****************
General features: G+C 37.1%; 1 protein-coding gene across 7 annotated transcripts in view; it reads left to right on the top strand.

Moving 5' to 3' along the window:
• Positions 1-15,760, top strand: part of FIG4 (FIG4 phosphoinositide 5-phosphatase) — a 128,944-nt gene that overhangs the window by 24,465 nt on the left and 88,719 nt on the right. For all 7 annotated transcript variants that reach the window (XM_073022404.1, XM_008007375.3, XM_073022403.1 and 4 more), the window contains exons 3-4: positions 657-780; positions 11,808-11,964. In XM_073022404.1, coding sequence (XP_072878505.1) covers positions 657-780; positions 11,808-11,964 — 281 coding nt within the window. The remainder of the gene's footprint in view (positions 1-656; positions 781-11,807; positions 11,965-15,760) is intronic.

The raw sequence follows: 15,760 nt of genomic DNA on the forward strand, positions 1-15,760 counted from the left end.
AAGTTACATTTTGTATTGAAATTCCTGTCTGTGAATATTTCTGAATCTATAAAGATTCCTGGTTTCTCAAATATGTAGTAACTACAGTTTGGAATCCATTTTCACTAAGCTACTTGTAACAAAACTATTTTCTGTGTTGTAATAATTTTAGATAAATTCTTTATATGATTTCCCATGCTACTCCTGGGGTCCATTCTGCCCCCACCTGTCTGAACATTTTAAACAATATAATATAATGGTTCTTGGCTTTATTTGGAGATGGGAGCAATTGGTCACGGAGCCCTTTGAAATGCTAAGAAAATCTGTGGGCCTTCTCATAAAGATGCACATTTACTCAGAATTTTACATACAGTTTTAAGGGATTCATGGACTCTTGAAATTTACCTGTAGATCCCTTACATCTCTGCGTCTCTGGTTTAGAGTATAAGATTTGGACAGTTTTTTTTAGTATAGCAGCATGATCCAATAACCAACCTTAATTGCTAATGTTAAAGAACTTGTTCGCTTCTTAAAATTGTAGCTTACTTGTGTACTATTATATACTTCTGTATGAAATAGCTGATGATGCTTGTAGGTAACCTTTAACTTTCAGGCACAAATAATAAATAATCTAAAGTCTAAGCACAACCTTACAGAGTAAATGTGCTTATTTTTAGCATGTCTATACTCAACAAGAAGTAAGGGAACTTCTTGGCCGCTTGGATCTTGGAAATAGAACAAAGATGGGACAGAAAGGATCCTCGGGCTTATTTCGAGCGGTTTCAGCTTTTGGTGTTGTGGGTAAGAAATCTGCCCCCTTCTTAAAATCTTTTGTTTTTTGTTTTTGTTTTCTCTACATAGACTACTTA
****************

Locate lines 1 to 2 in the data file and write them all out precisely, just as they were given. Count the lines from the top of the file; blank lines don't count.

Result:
General features: G+C 37.1%; 1 protein-coding gene across 7 annotated transcripts in view; it reads left to right on the top strand.

Moving 5' to 3' along the window: